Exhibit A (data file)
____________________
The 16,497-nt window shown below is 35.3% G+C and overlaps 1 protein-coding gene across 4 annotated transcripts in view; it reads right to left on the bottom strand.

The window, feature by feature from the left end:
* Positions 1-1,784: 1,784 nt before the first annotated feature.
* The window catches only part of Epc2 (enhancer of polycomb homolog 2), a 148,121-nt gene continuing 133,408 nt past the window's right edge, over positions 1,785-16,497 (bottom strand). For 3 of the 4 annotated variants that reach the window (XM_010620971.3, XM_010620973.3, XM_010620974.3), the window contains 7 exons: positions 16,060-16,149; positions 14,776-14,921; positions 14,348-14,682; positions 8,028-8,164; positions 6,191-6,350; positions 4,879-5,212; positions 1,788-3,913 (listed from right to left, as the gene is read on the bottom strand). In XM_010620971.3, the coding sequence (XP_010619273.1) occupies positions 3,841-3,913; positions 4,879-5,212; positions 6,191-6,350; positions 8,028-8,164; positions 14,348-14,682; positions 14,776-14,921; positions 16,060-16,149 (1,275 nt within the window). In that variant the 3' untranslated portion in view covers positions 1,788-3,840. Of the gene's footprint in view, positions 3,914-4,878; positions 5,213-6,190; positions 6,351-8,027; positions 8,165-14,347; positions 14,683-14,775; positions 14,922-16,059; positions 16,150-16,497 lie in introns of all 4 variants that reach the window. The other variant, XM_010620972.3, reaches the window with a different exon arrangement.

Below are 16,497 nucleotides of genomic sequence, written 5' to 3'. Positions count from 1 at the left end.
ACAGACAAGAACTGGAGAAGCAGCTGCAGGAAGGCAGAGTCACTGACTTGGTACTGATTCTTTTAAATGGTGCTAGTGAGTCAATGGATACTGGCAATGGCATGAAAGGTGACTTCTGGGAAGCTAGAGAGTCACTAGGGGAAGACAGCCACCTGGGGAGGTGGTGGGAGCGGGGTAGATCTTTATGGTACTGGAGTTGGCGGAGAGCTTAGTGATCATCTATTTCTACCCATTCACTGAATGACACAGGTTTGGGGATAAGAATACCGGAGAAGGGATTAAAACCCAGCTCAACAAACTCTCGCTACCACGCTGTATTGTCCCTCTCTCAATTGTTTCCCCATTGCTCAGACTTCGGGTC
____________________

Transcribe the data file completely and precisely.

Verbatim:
The 16,497-nt window shown below is 35.3% G+C and overlaps 1 protein-coding gene across 4 annotated transcripts in view; it reads right to left on the bottom strand.

The window, feature by feature from the left end:
* Positions 1-1,784: 1,784 nt before the first annotated feature.
* The window catches only part of Epc2 (enhancer of polycomb homolog 2), a 148,121-nt gene continuing 133,408 nt past the window's right edge, over positions 1,785-16,497 (bottom strand). For 3 of the 4 annotated variants that reach the window (XM_010620971.3, XM_010620973.3, XM_010620974.3), the window contains 7 exons: positions 16,060-16,149; positions 14,776-14,921; positions 14,348-14,682; positions 8,028-8,164; positions 6,191-6,350; positions 4,879-5,212; positions 1,788-3,913 (listed from right to left, as the gene is read on the bottom strand). In XM_010620971.3, the coding sequence (XP_010619273.1) occupies positions 3,841-3,913; positions 4,879-5,212; positions 6,191-6,350; positions 8,028-8,164; positions 14,348-14,682; positions 14,776-14,921; positions 16,060-16,149 (1,275 nt within the window). In that variant the 3' untranslated portion in view covers positions 1,788-3,840. Of the gene's footprint in view, positions 3,914-4,878; positions 5,213-6,190; positions 6,351-8,027; positions 8,165-14,347; positions 14,683-14,775; positions 14,922-16,059; positions 16,150-16,497 lie in introns of all 4 variants that reach the window. The other variant, XM_010620972.3, reaches the window with a different exon arrangement.

Below are 16,497 nucleotides of genomic sequence, written 5' to 3'. Positions count from 1 at the left end.
ACAGACAAGAACTGGAGAAGCAGCTGCAGGAAGGCAGAGTCACTGACTTGGTACTGATTCTTTTAAATGGTGCTAGTGAGTCAATGGATACTGGCAATGGCATGAAAGGTGACTTCTGGGAAGCTAGAGAGTCACTAGGGGAAGACAGCCACCTGGGGAGGTGGTGGGAGCGGGGTAGATCTTTATGGTACTGGAGTTGGCGGAGAGCTTAGTGATCATCTATTTCTACCCATTCACTGAATGACACAGGTTTGGGGATAAGAATACCGGAGAAGGGATTAAAACCCAGCTCAACAAACTCTCGCTACCACGCTGTATTGTCCCTCTCTCAATTGTTTCCCCATTGCTCAGACTTCGGGTC